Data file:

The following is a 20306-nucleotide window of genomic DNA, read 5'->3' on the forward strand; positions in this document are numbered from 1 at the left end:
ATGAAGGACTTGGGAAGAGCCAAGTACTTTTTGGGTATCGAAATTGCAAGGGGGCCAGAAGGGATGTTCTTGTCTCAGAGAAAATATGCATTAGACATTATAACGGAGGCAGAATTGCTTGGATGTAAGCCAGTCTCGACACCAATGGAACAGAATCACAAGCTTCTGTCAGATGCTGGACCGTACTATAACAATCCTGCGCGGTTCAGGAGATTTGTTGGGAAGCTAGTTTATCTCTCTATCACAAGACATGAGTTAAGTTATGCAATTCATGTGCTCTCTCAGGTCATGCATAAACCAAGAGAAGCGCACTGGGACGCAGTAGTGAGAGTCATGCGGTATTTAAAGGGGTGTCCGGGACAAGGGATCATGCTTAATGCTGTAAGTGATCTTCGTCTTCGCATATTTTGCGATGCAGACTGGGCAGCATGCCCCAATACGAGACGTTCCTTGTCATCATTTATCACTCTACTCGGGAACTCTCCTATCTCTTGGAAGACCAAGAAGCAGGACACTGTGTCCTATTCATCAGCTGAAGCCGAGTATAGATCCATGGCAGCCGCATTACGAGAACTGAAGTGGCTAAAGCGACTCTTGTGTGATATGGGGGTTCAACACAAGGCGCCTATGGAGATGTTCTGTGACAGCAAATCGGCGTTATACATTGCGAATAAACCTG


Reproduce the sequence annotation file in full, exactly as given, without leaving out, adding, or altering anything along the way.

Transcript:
The following is a 20306-nucleotide window of genomic DNA, read 5'->3' on the forward strand; positions in this document are numbered from 1 at the left end:
ATGAAGGACTTGGGAAGAGCCAAGTACTTTTTGGGTATCGAAATTGCAAGGGGGCCAGAAGGGATGTTCTTGTCTCAGAGAAAATATGCATTAGACATTATAACGGAGGCAGAATTGCTTGGATGTAAGCCAGTCTCGACACCAATGGAACAGAATCACAAGCTTCTGTCAGATGCTGGACCGTACTATAACAATCCTGCGCGGTTCAGGAGATTTGTTGGGAAGCTAGTTTATCTCTCTATCACAAGACATGAGTTAAGTTATGCAATTCATGTGCTCTCTCAGGTCATGCATAAACCAAGAGAAGCGCACTGGGACGCAGTAGTGAGAGTCATGCGGTATTTAAAGGGGTGTCCGGGACAAGGGATCATGCTTAATGCTGTAAGTGATCTTCGTCTTCGCATATTTTGCGATGCAGACTGGGCAGCATGCCCCAATACGAGACGTTCCTTGTCATCATTTATCACTCTACTCGGGAACTCTCCTATCTCTTGGAAGACCAAGAAGCAGGACACTGTGTCCTATTCATCAGCTGAAGCCGAGTATAGATCCATGGCAGCCGCATTACGAGAACTGAAGTGGCTAAAGCGACTCTTGTGTGATATGGGGGTTCAACACAAGGCGCCTATGGAGATGTTCTGTGACAGCAAATCGGCGTTATACATTGCGAATAAACCTG